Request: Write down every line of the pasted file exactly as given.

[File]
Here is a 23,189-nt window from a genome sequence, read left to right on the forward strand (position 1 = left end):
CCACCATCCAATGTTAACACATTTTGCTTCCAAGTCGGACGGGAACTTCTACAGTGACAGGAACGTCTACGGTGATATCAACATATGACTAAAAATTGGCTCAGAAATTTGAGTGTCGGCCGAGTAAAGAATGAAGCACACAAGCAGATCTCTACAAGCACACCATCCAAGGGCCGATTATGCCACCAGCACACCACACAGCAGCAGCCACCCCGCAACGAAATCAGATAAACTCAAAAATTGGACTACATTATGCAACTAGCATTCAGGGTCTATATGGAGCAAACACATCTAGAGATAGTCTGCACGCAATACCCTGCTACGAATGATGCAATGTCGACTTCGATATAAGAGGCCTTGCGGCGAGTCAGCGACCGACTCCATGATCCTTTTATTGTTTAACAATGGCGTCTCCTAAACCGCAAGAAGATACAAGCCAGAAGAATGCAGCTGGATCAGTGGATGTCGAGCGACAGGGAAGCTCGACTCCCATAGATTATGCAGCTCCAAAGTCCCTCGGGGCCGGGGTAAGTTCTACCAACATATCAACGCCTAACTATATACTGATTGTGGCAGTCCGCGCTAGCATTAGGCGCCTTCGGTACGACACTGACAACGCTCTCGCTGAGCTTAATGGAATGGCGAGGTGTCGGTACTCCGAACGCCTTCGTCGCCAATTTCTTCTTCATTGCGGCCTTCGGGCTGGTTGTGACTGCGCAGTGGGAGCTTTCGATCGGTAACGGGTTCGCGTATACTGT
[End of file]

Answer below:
Here is a 23,189-nt window from a genome sequence, read left to right on the forward strand (position 1 = left end):
CCACCATCCAATGTTAACACATTTTGCTTCCAAGTCGGACGGGAACTTCTACAGTGACAGGAACGTCTACGGTGATATCAACATATGACTAAAAATTGGCTCAGAAATTTGAGTGTCGGCCGAGTAAAGAATGAAGCACACAAGCAGATCTCTACAAGCACACCATCCAAGGGCCGATTATGCCACCAGCACACCACACAGCAGCAGCCACCCCGCAACGAAATCAGATAAACTCAAAAATTGGACTACATTATGCAACTAGCATTCAGGGTCTATATGGAGCAAACACATCTAGAGATAGTCTGCACGCAATACCCTGCTACGAATGATGCAATGTCGACTTCGATATAAGAGGCCTTGCGGCGAGTCAGCGACCGACTCCATGATCCTTTTATTGTTTAACAATGGCGTCTCCTAAACCGCAAGAAGATACAAGCCAGAAGAATGCAGCTGGATCAGTGGATGTCGAGCGACAGGGAAGCTCGACTCCCATAGATTATGCAGCTCCAAAGTCCCTCGGGGCCGGGGTAAGTTCTACCAACATATCAACGCCTAACTATATACTGATTGTGGCAGTCCGCGCTAGCATTAGGCGCCTTCGGTACGACACTGACAACGCTCTCGCTGAGCTTAATGGAATGGCGAGGTGTCGGTACTCCGAACGCCTTCGTCGCCAATTTCTTCTTCATTGCGGCCTTCGGGCTGGTTGTGACTGCGCAGTGGGAGCTTTCGATCGGTAACGGGTTCGCGTATACTGT